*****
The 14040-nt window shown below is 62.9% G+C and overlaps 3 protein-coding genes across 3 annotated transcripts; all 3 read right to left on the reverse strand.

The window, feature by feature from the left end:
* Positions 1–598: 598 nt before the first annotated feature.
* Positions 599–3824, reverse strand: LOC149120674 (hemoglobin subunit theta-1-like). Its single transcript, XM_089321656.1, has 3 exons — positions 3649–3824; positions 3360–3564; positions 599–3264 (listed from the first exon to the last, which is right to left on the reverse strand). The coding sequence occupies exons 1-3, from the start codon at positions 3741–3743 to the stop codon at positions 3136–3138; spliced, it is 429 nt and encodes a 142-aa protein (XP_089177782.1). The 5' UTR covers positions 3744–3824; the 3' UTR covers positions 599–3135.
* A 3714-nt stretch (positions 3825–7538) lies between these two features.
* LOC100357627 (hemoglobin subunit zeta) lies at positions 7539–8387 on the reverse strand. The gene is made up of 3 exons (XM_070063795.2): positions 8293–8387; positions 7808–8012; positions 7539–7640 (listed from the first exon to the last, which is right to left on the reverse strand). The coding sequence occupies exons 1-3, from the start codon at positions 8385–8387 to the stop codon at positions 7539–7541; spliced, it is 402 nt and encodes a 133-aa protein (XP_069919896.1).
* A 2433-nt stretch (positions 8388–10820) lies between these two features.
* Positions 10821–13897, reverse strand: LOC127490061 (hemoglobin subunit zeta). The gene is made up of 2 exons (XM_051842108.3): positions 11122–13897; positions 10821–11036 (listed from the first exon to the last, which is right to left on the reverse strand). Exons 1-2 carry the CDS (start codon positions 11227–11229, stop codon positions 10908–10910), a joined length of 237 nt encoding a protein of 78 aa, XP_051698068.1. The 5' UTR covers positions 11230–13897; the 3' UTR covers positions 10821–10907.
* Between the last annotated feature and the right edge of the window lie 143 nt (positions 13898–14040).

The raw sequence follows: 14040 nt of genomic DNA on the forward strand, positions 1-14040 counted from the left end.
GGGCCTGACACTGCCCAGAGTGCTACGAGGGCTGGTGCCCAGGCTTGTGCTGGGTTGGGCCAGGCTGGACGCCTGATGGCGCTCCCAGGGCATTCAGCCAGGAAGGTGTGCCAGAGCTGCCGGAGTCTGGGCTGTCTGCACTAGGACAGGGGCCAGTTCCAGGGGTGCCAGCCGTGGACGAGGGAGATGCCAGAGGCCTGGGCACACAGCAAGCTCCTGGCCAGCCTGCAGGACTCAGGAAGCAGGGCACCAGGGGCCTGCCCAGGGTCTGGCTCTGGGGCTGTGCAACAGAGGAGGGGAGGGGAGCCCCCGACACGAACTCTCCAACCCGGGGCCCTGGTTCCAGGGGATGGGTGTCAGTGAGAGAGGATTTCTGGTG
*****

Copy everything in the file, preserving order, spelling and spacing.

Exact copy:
The 14040-nt window shown below is 62.9% G+C and overlaps 3 protein-coding genes across 3 annotated transcripts; all 3 read right to left on the reverse strand.

The window, feature by feature from the left end:
* Positions 1–598: 598 nt before the first annotated feature.
* Positions 599–3824, reverse strand: LOC149120674 (hemoglobin subunit theta-1-like). Its single transcript, XM_089321656.1, has 3 exons — positions 3649–3824; positions 3360–3564; positions 599–3264 (listed from the first exon to the last, which is right to left on the reverse strand). The coding sequence occupies exons 1-3, from the start codon at positions 3741–3743 to the stop codon at positions 3136–3138; spliced, it is 429 nt and encodes a 142-aa protein (XP_089177782.1). The 5' UTR covers positions 3744–3824; the 3' UTR covers positions 599–3135.
* A 3714-nt stretch (positions 3825–7538) lies between these two features.
* LOC100357627 (hemoglobin subunit zeta) lies at positions 7539–8387 on the reverse strand. The gene is made up of 3 exons (XM_070063795.2): positions 8293–8387; positions 7808–8012; positions 7539–7640 (listed from the first exon to the last, which is right to left on the reverse strand). The coding sequence occupies exons 1-3, from the start codon at positions 8385–8387 to the stop codon at positions 7539–7541; spliced, it is 402 nt and encodes a 133-aa protein (XP_069919896.1).
* A 2433-nt stretch (positions 8388–10820) lies between these two features.
* Positions 10821–13897, reverse strand: LOC127490061 (hemoglobin subunit zeta). The gene is made up of 2 exons (XM_051842108.3): positions 11122–13897; positions 10821–11036 (listed from the first exon to the last, which is right to left on the reverse strand). Exons 1-2 carry the CDS (start codon positions 11227–11229, stop codon positions 10908–10910), a joined length of 237 nt encoding a protein of 78 aa, XP_051698068.1. The 5' UTR covers positions 11230–13897; the 3' UTR covers positions 10821–10907.
* Between the last annotated feature and the right edge of the window lie 143 nt (positions 13898–14040).

The raw sequence follows: 14040 nt of genomic DNA on the forward strand, positions 1-14040 counted from the left end.
GGGCCTGACACTGCCCAGAGTGCTACGAGGGCTGGTGCCCAGGCTTGTGCTGGGTTGGGCCAGGCTGGACGCCTGATGGCGCTCCCAGGGCATTCAGCCAGGAAGGTGTGCCAGAGCTGCCGGAGTCTGGGCTGTCTGCACTAGGACAGGGGCCAGTTCCAGGGGTGCCAGCCGTGGACGAGGGAGATGCCAGAGGCCTGGGCACACAGCAAGCTCCTGGCCAGCCTGCAGGACTCAGGAAGCAGGGCACCAGGGGCCTGCCCAGGGTCTGGCTCTGGGGCTGTGCAACAGAGGAGGGGAGGGGAGCCCCCGACACGAACTCTCCAACCCGGGGCCCTGGTTCCAGGGGATGGGTGTCAGTGAGAGAGGATTTCTGGTG